(This article belongs to the Section Cardiology)
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Open AccessFeature PaperArticle Zika Virus and the Risk for Renter Households
Received: 8 March 2018 / Revised: 10 May 2018 / Accepted: 11 May 2018 / Published: 15 May 2018
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Abstract
Recent research on family income indicates that a lack of economic stability can affect healthy housing. Those with limited resources experience higher rates of inadequate and unstable housing many times forcing them to live in undesirable communities in which there can be several
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Recent research on family income indicates that a lack of economic stability can affect healthy housing. Those with limited resources experience higher rates of inadequate and unstable housing many times forcing them to live in undesirable communities in which there can be several community-level health-related issues. One community-level health-related factor of concern has been the reemergence of Zika virus. Some research has indicated that a higher risk of catching Zika virus may exist in neighborhoods and areas with unhealthy housing. Therefore, this study sought to explore the existence of a relationship between rental housing and the Zika virus. Our findings indicated a significant correlation existed between renter occupied household units and the presence of Zika virus. This finding is notable as it indicates that renters have a higher chance of contracting Zika virus than non-renters. Future research should further examine the demographic and housing situation in other communities reporting cases of the Zika virus. Full article
(This article belongs to the Special Issue Infectious Disease Epidemiology)
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Open AccessFeature PaperCase Report Proctitis Caused by Mycobacterium avium-intracellulare in an HIV-Infected Patient
Received: 20 April 2018 / Revised: 2 May 2018 / Accepted: 5 May 2018 / Published: 8 May 2018
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Abstract
Infectious proctitis is usually associated with sexually transmitted diseases, especially in HIV-infected individuals. Limited information is found about the role of Mycobacterium avium-intracellulare as a causative agent for this condition. Here, we report the case of an HIV-infected patient with a CD4 count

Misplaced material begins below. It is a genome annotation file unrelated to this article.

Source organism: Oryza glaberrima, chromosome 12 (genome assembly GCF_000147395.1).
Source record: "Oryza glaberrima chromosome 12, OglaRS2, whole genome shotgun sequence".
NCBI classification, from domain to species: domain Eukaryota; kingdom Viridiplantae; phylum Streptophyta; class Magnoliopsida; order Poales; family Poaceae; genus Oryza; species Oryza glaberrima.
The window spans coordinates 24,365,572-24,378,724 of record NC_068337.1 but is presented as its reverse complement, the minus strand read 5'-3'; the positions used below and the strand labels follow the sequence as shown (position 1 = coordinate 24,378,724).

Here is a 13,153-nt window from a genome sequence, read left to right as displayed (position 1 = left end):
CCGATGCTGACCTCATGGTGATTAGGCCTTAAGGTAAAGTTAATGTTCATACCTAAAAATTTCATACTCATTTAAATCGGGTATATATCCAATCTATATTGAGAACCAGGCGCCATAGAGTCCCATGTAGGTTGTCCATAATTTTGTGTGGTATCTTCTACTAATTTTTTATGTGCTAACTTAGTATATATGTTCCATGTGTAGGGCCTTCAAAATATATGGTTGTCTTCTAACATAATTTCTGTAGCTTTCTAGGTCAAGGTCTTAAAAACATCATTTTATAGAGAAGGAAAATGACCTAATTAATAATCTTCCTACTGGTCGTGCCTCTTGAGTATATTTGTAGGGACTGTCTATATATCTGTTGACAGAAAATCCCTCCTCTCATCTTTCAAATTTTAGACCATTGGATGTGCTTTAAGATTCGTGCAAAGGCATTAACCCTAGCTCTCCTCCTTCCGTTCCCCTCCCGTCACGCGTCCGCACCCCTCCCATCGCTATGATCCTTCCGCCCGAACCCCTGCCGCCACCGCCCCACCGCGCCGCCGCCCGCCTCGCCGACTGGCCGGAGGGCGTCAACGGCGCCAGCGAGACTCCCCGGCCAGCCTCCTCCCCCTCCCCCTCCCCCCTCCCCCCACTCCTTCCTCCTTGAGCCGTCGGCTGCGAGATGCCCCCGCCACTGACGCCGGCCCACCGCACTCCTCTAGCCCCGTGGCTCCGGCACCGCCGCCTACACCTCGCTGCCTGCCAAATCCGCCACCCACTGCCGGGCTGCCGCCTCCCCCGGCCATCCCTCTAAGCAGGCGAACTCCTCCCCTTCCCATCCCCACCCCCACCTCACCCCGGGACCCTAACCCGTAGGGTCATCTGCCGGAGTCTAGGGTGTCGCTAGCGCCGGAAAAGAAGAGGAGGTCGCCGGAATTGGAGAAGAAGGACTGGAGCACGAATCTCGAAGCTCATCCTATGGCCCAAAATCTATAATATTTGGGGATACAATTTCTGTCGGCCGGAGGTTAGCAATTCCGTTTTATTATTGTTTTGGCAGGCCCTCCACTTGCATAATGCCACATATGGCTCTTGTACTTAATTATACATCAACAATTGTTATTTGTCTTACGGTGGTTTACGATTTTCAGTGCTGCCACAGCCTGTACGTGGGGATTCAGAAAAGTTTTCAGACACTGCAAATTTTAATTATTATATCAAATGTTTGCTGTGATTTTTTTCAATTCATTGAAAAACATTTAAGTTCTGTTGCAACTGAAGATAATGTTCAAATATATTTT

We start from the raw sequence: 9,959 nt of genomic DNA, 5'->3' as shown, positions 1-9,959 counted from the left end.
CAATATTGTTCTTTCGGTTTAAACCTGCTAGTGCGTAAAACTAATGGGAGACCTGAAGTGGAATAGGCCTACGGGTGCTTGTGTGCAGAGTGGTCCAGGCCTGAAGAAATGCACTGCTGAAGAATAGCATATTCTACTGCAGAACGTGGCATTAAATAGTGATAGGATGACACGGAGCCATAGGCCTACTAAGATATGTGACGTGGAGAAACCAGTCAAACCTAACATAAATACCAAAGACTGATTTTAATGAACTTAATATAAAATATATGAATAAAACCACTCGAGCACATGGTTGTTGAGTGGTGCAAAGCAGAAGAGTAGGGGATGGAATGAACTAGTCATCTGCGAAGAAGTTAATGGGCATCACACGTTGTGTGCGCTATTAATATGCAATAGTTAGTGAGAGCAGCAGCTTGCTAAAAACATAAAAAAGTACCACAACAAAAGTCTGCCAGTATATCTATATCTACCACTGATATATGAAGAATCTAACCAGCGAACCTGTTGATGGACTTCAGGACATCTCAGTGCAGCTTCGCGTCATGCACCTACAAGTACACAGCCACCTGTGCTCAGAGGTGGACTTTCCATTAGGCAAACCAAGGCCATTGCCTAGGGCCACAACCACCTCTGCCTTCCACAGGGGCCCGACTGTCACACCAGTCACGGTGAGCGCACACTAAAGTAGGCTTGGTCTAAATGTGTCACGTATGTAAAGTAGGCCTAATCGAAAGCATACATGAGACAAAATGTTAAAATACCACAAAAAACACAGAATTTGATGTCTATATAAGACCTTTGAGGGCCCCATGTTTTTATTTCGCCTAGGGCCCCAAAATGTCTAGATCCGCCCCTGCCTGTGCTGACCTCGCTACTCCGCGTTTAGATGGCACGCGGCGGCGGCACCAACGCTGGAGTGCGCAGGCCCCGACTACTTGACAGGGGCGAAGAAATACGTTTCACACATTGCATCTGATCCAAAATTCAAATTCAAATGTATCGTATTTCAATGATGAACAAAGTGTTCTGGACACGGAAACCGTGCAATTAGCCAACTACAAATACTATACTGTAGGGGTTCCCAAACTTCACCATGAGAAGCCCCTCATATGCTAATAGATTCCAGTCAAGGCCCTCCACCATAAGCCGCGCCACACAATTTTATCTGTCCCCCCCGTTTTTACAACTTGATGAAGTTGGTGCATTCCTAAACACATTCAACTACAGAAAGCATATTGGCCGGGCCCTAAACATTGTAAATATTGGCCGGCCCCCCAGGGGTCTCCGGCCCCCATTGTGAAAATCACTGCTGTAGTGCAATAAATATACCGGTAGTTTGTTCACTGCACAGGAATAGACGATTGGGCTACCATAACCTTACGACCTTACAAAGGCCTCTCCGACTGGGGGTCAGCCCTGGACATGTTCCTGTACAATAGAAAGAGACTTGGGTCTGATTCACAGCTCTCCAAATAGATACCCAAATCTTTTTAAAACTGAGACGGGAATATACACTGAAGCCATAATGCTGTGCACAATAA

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Infectious proctitis is usually associated with sexually transmitted diseases, especially in HIV-infected individuals. Limited information is found about the role of Mycobacterium avium-intracellulare as a causative agent for this condition. Here, we report the case of an HIV-infected patient with a CD4 count of 304 cells/uL and undetectable HIV viral load, who presented with constipation and painful defecation. Endoscopic evaluation was significant for shallow rectal ulcerations. Histopathology revealed poorly formed granulomas. Stool culture grew Mycobacterium sp. that was further identified as Mycobacterium avium-intracellulare by DNA probe. He was successfully treated with a 3-drug regimen that included azithromycin, ethambutol and rifabutin. We advocate the use of AFB stool culture in cases of proctitis in which initial investigations for sexually transmitted diseases are unrevealing. Full article
(This article belongs to the Section Infectious Disease)
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Open AccessFeature PaperArticle Survival and Prognostic Factors in Mixed Cryoglobulinemia: Data from 246 Cases
Received: 31 March 2018 / Revised: 24 April 2018 / Accepted: 27 April 2018 / Published: 3 May 2018
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Abstract
Introduction: The clinical and therapeutic management of mixed cryoglobulinemia (MC) remains a subject of controversy. In addition, most studies have not recorded the long-term follow-up and the outcome of these cases. Material and Methods: We enrolled 246 patients affected by MC who were